In addition to dialectical reasoning, East Asians Nisbett has argued that East Asians prefer holistic reasoning to analytical reasoning. This is most evident in situations in which East Asians rely more on context than Westerners, who prefer analytical reasoning. For example, Masuda and Nisbett3 conducted a memory experiment in which they presented Japanese and American participants with animated scenes. After a delay, they presented the scenes again, and asked the participants to answer whether an object in the scene was one they had seen before. Some of the objects were from the original scenes, and some were new. In addition, some of the old objects were presented in new scenes (i.e. a novel context). They found that Japanese participants made more errors when the object was in a novel context, while the Americans were unaffected by the context.
A just published study by Chua et al. demonstrates the increased attention to context at the level of eye-movements during the processing of scenes. John Hawks and Razib have already posted good descriptions of the study, so that I don't have to. I'll just say that the researchers found that Chinese participants tended to look at the background (context) much more than American participants, who tended to look at the focal objects more than the Chinese participants.
All of the work by Nisbett and colleagues, including the new eye movement study by Chua et al., do little more than demonstrate effects. There hasn't been much of an effort to test hypotheses about why these cultural differences in reasoning styles might exist. Nisbett has explained these differences as being the result of the dominance of individualism in Western cultures, and collectivism in Eastern cultures, but there is no experimental evidence to support this view. In fact, the very distinction between collectivist and individualist cultures may not be a very good one, as evidenced by research attempting to measure cross-cultural differences on these dimensions has shown4.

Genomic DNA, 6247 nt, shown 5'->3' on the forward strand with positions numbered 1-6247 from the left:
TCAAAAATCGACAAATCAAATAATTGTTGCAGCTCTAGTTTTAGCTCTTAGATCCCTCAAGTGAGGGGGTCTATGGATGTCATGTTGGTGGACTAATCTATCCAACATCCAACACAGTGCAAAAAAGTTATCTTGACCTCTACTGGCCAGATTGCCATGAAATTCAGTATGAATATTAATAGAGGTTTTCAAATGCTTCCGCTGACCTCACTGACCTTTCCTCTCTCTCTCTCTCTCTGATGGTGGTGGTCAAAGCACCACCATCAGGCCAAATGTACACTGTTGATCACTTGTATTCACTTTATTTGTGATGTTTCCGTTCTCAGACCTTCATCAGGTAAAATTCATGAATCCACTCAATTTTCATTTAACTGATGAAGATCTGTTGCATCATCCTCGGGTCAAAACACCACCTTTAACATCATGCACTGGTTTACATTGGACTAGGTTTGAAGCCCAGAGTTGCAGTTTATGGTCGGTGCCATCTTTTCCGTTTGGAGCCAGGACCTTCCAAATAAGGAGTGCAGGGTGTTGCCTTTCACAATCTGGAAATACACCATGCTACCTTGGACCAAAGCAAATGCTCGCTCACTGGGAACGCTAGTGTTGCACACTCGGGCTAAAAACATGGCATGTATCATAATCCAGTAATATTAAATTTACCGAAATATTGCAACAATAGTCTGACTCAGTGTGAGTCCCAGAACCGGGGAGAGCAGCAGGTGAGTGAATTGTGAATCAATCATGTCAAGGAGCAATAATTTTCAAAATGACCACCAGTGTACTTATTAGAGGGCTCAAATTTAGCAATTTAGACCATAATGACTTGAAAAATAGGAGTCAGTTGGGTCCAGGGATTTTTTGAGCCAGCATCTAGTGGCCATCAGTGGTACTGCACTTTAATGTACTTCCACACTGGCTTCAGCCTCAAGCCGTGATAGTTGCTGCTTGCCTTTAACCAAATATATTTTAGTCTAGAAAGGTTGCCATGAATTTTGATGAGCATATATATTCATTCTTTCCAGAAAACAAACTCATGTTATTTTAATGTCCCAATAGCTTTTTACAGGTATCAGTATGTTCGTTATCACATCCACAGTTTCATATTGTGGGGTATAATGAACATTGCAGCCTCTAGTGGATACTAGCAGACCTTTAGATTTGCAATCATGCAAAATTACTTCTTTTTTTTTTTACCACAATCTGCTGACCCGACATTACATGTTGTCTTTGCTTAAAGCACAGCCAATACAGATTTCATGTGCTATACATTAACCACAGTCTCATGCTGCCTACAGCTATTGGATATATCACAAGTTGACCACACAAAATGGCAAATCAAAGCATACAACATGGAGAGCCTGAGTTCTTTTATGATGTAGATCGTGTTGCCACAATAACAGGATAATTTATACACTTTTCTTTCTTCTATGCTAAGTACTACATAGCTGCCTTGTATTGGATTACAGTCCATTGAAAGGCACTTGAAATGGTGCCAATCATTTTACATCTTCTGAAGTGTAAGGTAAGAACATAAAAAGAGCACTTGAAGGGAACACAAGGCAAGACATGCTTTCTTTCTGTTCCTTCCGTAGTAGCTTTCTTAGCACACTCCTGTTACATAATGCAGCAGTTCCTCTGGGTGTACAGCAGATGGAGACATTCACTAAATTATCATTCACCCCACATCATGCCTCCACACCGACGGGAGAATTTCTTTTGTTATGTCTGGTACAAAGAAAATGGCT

So what might cause these differences? Researchers have recently suggested that pervasive differences in social environments across cultures may play a role. In particular, they have suggested that fear of isolation, which manifests as a fear of being excluded from a group due to, among other things, failure to conform to majority opinions or trends, might affect reasoning styles, and they have shown that East Asians have higher levels of fear of isolation, on average, than Westerners5. But as they say, correlation is not causation. In order to really test the idea that fear of isolation causes differences in reasoning, you'd have to randomly assign participants to high or low fear of isolation conditions. That means experimentally manipulating fear of isolation. Then you'd have to show that inducing high levels of fear of isolation results in reasoning differences similar to those between East Asians and Westerners. So that's what they did6. They first randomly assigned Western (American) participants into one of two groups, and then had them write about past experiences. In the low fear of isolation group, they wrote about an experience in which they had isolated another individual from their group. In the high fear of isolation condition, they wrote about an experience of being isolated from a group. This caused the participants in the high fear of isolation group to score significantly higher on a fear of isolation test than those in the low fear of isolation group.
After manipulating fear of isolation levels, the researchers gave the participants tasks similar to those in the studies described above. In one experiment, they had them choose between dialectical and logically consistent proverbs, and tested the effects of context on memory. They found that participants in the high fear of isolation group preferred dialectical proverbs relative to the low fear of isolation group (they also showed that this preference correlated positively with individual differences in fear of isolation in an East Asian sample). In a second experiment, they gave participants a memory task identical to the one in Masuda and Nisbett, and showed that participants in the high fear of isolation group relied on context in a recognition memory task than participants in the low fear of isolation task. Thus, simply by manipulating fear of isolation levels, you can produce reasoning preferences in Westerners that resemble those of East Asians.